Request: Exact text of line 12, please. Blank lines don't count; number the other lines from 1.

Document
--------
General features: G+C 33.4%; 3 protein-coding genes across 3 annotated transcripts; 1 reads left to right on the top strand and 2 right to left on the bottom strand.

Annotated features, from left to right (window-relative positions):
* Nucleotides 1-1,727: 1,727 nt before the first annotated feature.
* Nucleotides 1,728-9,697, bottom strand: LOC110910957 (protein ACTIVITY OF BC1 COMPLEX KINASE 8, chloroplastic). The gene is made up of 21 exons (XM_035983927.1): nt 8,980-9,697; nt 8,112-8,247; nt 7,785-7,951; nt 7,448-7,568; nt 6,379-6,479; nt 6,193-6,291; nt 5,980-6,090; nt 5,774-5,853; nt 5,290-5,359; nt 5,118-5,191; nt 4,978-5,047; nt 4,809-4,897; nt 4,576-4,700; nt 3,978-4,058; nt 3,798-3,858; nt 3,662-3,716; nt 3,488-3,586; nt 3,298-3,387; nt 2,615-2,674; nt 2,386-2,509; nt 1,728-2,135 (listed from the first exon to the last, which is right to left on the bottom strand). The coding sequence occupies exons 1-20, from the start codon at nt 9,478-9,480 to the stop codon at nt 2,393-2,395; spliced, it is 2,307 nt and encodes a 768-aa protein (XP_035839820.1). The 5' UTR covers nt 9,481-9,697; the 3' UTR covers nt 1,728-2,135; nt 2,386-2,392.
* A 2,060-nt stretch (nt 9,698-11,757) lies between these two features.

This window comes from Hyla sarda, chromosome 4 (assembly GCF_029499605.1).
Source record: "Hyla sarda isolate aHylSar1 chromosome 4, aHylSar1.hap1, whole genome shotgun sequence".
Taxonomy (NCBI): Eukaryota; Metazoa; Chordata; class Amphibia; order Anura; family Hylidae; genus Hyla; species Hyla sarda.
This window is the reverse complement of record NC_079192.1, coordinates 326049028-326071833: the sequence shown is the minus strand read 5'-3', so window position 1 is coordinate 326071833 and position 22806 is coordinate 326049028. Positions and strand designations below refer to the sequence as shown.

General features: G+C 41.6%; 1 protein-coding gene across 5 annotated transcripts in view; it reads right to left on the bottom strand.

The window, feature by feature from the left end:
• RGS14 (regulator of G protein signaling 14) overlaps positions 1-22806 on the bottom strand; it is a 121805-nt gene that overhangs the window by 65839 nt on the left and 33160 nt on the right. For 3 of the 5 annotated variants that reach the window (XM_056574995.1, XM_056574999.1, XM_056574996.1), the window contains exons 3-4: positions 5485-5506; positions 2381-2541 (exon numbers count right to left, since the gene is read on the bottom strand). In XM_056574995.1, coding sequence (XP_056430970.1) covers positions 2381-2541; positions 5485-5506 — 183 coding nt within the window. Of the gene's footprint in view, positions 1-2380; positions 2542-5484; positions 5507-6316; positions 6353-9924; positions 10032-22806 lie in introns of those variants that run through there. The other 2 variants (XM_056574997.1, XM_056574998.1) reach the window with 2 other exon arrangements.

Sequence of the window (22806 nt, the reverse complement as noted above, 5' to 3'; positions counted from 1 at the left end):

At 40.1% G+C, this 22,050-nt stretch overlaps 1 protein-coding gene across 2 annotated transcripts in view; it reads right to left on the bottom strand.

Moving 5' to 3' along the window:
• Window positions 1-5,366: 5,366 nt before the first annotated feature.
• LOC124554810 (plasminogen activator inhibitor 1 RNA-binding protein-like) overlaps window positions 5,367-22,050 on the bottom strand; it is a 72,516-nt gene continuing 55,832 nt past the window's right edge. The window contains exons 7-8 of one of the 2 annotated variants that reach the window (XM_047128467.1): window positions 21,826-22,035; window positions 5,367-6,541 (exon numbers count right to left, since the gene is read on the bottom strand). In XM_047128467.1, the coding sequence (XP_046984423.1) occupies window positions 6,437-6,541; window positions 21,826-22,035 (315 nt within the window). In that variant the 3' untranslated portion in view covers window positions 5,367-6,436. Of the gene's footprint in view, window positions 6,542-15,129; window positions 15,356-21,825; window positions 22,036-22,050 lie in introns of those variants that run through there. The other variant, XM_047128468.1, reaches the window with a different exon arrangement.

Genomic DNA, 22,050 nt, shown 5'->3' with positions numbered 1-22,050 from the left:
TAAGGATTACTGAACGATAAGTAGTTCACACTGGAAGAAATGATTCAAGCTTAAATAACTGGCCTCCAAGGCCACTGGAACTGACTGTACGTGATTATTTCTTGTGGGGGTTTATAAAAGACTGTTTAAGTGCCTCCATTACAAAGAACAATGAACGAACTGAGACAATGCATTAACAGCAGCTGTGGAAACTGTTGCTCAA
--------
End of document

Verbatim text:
• RGS14 (regulator of G protein signaling 14) overlaps positions 1-22806 on the bottom strand; it is a 121805-nt gene that overhangs the window by 65839 nt on the left and 33160 nt on the right. For 3 of the 5 annotated variants that reach the window (XM_056574995.1, XM_056574999.1, XM_056574996.1), the window contains exons 3-4: positions 5485-5506; positions 2381-2541 (exon numbers count right to left, since the gene is read on the bottom strand). In XM_056574995.1, coding sequence (XP_056430970.1) covers positions 2381-2541; positions 5485-5506 — 183 coding nt within the window. Of the gene's footprint in view, positions 1-2380; positions 2542-5484; positions 5507-6316; positions 6353-9924; positions 10032-22806 lie in introns of those variants that run through there. The other 2 variants (XM_056574997.1, XM_056574998.1) reach the window with 2 other exon arrangements.